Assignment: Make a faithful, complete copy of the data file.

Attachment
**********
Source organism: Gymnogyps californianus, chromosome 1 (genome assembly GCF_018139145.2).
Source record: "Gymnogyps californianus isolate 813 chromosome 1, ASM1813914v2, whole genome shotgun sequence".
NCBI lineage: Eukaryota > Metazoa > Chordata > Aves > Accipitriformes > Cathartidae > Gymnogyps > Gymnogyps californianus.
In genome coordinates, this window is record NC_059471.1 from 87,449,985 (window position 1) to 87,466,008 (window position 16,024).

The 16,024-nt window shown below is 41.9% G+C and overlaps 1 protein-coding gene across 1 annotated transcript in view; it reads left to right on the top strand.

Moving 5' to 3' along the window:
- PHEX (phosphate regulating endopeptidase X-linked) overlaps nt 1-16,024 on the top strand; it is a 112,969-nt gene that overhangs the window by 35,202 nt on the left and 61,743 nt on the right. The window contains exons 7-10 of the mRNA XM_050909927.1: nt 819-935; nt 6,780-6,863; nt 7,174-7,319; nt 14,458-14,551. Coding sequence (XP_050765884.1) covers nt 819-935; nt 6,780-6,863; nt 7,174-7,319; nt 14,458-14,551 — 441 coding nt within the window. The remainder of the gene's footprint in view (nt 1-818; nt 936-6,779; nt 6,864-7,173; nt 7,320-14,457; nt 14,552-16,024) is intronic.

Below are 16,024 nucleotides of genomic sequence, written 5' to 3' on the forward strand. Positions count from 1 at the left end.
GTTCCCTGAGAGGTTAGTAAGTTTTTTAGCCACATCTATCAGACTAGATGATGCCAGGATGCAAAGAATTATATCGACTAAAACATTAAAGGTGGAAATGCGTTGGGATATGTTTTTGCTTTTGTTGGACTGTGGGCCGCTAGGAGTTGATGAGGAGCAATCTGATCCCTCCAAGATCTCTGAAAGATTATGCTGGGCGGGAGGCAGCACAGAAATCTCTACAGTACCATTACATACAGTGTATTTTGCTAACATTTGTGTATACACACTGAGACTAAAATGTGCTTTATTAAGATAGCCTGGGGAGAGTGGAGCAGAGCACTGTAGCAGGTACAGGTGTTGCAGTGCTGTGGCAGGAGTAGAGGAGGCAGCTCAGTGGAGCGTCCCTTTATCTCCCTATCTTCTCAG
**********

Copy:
Source organism: Gymnogyps californianus, chromosome 1 (genome assembly GCF_018139145.2).
Source record: "Gymnogyps californianus isolate 813 chromosome 1, ASM1813914v2, whole genome shotgun sequence".
NCBI lineage: Eukaryota > Metazoa > Chordata > Aves > Accipitriformes > Cathartidae > Gymnogyps > Gymnogyps californianus.
In genome coordinates, this window is record NC_059471.1 from 87,449,985 (window position 1) to 87,466,008 (window position 16,024).

The 16,024-nt window shown below is 41.9% G+C and overlaps 1 protein-coding gene across 1 annotated transcript in view; it reads left to right on the top strand.

Moving 5' to 3' along the window:
- PHEX (phosphate regulating endopeptidase X-linked) overlaps nt 1-16,024 on the top strand; it is a 112,969-nt gene that overhangs the window by 35,202 nt on the left and 61,743 nt on the right. The window contains exons 7-10 of the mRNA XM_050909927.1: nt 819-935; nt 6,780-6,863; nt 7,174-7,319; nt 14,458-14,551. Coding sequence (XP_050765884.1) covers nt 819-935; nt 6,780-6,863; nt 7,174-7,319; nt 14,458-14,551 — 441 coding nt within the window. The remainder of the gene's footprint in view (nt 1-818; nt 936-6,779; nt 6,864-7,173; nt 7,320-14,457; nt 14,552-16,024) is intronic.

Below are 16,024 nucleotides of genomic sequence, written 5' to 3' on the forward strand. Positions count from 1 at the left end.
GTTCCCTGAGAGGTTAGTAAGTTTTTTAGCCACATCTATCAGACTAGATGATGCCAGGATGCAAAGAATTATATCGACTAAAACATTAAAGGTGGAAATGCGTTGGGATATGTTTTTGCTTTTGTTGGACTGTGGGCCGCTAGGAGTTGATGAGGAGCAATCTGATCCCTCCAAGATCTCTGAAAGATTATGCTGGGCGGGAGGCAGCACAGAAATCTCTACAGTACCATTACATACAGTGTATTTTGCTAACATTTGTGTATACACACTGAGACTAAAATGTGCTTTATTAAGATAGCCTGGGGAGAGTGGAGCAGAGCACTGTAGCAGGTACAGGTGTTGCAGTGCTGTGGCAGGAGTAGAGGAGGCAGCTCAGTGGAGCGTCCCTTTATCTCCCTATCTTCTCAG